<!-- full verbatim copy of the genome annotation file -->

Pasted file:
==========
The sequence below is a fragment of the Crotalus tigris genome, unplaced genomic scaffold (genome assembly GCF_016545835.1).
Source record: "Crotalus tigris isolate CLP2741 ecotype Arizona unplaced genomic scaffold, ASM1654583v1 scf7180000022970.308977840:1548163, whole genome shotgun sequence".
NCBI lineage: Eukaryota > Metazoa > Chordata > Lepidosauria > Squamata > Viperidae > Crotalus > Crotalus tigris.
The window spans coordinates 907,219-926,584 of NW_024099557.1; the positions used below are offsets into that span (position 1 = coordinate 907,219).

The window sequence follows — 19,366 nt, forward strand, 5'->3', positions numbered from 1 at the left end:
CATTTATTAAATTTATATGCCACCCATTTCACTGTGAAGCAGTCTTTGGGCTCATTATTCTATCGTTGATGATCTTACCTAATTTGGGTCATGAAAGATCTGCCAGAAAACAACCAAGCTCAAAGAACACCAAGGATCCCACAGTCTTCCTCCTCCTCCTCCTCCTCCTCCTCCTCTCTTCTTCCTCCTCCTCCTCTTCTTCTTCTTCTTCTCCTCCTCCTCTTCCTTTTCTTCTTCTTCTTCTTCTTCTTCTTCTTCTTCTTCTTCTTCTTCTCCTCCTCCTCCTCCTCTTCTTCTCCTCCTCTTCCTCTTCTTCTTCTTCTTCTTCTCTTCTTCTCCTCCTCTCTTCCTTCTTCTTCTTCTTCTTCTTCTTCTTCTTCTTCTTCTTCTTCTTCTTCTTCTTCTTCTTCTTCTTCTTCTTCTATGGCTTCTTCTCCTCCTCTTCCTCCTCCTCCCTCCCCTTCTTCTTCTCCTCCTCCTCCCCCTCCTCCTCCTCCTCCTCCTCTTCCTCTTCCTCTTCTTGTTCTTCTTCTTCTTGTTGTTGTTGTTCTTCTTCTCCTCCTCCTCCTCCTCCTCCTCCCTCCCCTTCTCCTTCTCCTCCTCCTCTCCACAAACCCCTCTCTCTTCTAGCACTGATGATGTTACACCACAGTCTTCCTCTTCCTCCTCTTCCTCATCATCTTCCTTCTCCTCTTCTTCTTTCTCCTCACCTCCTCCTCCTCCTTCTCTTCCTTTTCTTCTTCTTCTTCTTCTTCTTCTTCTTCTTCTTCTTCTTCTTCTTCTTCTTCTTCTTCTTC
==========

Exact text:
The sequence below is a fragment of the Crotalus tigris genome, unplaced genomic scaffold (genome assembly GCF_016545835.1).
Source record: "Crotalus tigris isolate CLP2741 ecotype Arizona unplaced genomic scaffold, ASM1654583v1 scf7180000022970.308977840:1548163, whole genome shotgun sequence".
NCBI lineage: Eukaryota > Metazoa > Chordata > Lepidosauria > Squamata > Viperidae > Crotalus > Crotalus tigris.
The window spans coordinates 907,219-926,584 of NW_024099557.1; the positions used below are offsets into that span (position 1 = coordinate 907,219).

The window sequence follows — 19,366 nt, forward strand, 5'->3', positions numbered from 1 at the left end:
CATTTATTAAATTTATATGCCACCCATTTCACTGTGAAGCAGTCTTTGGGCTCATTATTCTATCGTTGATGATCTTACCTAATTTGGGTCATGAAAGATCTGCCAGAAAACAACCAAGCTCAAAGAACACCAAGGATCCCACAGTCTTCCTCCTCCTCCTCCTCCTCCTCCTCCTCTCTTCTTCCTCCTCCTCCTCTTCTTCTTCTTCTTCTCCTCCTCCTCTTCCTTTTCTTCTTCTTCTTCTTCTTCTTCTTCTTCTTCTTCTTCTTCTTCTCCTCCTCCTCCTCCTCTTCTTCTCCTCCTCTTCCTCTTCTTCTTCTTCTTCTTCTCTTCTTCTCCTCCTCTCTTCCTTCTTCTTCTTCTTCTTCTTCTTCTTCTTCTTCTTCTTCTTCTTCTTCTTCTTCTTCTTCTTCTTCTTCTTCTATGGCTTCTTCTCCTCCTCTTCCTCCTCCTCCCTCCCCTTCTTCTTCTCCTCCTCCTCCCCCTCCTCCTCCTCCTCCTCCTCTTCCTCTTCCTCTTCTTGTTCTTCTTCTTCTTGTTGTTGTTGTTCTTCTTCTCCTCCTCCTCCTCCTCCTCCTCCCTCCCCTTCTCCTTCTCCTCCTCCTCTCCACAAACCCCTCTCTCTTCTAGCACTGATGATGTTACACCACAGTCTTCCTCTTCCTCCTCTTCCTCATCATCTTCCTTCTCCTCTTCTTCTTTCTCCTCACCTCCTCCTCCTCCTTCTCTTCCTTTTCTTCTTCTTCTTCTTCTTCTTCTTCTTCTTCTTCTTCTTCTTCTTCTTCTTCTTCTTCTTC